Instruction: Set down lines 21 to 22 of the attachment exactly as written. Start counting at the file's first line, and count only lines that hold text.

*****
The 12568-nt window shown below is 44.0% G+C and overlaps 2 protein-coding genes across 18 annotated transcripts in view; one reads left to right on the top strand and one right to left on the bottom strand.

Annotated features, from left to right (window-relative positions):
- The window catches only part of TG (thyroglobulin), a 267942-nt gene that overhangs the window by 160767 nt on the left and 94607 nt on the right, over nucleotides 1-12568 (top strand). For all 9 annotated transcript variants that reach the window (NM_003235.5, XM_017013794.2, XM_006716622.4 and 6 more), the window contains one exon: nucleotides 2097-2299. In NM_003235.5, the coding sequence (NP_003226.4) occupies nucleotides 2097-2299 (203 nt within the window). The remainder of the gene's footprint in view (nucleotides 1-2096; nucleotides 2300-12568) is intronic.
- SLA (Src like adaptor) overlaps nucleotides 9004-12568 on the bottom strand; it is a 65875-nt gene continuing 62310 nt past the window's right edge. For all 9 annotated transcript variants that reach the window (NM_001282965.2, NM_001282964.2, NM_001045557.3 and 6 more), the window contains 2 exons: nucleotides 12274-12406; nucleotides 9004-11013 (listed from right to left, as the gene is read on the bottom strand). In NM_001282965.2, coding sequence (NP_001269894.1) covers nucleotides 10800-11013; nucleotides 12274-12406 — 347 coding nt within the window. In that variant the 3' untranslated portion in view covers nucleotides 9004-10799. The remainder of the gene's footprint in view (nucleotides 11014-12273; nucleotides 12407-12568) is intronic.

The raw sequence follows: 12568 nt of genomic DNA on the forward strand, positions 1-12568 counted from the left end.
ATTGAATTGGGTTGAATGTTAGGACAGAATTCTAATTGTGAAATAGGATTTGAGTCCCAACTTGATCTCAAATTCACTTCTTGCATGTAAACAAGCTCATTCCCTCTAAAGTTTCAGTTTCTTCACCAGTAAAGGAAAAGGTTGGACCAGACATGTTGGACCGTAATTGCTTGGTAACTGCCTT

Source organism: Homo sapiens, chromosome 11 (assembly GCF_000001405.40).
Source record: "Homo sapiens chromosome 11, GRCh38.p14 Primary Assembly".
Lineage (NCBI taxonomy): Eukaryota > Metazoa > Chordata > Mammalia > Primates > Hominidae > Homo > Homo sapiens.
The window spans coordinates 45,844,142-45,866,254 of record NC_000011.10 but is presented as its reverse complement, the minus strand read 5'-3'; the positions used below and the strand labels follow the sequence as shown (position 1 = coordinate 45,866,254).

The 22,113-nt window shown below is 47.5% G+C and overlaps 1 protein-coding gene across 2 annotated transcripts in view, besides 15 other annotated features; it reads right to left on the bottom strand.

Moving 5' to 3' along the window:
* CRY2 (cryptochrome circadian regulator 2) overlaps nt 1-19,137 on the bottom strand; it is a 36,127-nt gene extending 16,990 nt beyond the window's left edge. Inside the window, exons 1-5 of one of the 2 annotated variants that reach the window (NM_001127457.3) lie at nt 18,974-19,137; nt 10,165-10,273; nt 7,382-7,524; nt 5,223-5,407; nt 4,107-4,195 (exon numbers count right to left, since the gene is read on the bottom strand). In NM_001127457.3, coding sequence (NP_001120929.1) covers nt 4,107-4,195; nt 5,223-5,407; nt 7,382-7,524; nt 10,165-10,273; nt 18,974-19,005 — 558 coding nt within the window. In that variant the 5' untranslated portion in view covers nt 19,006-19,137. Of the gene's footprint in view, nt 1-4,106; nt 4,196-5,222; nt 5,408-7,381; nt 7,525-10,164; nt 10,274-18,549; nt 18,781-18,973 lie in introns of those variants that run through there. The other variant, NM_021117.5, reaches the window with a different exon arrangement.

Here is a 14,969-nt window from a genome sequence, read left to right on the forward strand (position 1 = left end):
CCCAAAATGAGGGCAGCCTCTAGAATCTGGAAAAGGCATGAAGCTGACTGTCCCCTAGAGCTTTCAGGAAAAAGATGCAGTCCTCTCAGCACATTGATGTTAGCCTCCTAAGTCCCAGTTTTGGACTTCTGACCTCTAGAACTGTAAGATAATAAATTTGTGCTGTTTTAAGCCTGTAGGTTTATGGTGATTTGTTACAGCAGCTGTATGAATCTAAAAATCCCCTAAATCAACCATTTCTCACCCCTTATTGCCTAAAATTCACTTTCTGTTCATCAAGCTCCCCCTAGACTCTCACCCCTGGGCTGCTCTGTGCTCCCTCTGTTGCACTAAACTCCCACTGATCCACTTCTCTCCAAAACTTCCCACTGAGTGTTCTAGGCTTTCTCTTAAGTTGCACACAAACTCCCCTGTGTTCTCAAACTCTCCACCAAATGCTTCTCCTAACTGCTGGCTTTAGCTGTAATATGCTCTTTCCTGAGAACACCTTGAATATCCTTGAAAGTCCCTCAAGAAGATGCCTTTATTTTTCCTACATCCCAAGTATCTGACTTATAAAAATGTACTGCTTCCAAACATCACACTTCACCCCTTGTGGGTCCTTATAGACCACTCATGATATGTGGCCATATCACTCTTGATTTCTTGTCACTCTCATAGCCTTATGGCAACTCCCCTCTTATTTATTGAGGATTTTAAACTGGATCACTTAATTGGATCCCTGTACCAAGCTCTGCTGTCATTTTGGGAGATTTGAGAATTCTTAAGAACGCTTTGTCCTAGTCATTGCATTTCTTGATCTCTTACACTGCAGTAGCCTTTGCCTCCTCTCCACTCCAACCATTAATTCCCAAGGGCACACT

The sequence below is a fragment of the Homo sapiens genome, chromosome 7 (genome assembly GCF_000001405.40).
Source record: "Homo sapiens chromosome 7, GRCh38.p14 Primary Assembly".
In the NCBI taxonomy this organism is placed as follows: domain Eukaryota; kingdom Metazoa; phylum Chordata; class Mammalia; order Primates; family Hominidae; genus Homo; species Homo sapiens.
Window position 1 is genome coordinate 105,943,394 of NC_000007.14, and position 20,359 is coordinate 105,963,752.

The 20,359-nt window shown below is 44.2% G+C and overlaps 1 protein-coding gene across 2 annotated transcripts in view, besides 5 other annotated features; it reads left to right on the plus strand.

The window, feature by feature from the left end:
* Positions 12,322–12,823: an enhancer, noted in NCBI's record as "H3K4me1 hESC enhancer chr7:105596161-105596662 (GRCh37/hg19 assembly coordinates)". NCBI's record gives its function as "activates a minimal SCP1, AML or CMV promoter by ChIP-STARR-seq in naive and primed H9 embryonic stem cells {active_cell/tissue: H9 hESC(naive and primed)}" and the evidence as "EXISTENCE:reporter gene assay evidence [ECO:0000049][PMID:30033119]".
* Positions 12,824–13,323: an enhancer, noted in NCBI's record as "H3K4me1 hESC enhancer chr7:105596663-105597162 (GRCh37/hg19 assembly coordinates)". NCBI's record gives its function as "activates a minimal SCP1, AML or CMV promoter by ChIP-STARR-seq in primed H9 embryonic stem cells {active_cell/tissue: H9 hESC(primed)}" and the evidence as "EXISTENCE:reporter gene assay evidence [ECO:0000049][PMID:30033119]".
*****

The window, feature by feature from the left end:
* Positions 12,322–12,823: an enhancer, noted in NCBI's record as "H3K4me1 hESC enhancer chr7:105596161-105596662 (GRCh37/hg19 assembly coordinates)". NCBI's record gives its function as "activates a minimal SCP1, AML or CMV promoter by ChIP-STARR-seq in naive and primed H9 embryonic stem cells {active_cell/tissue: H9 hESC(naive and primed)}" and the evidence as "EXISTENCE:reporter gene assay evidence [ECO:0000049][PMID:30033119]".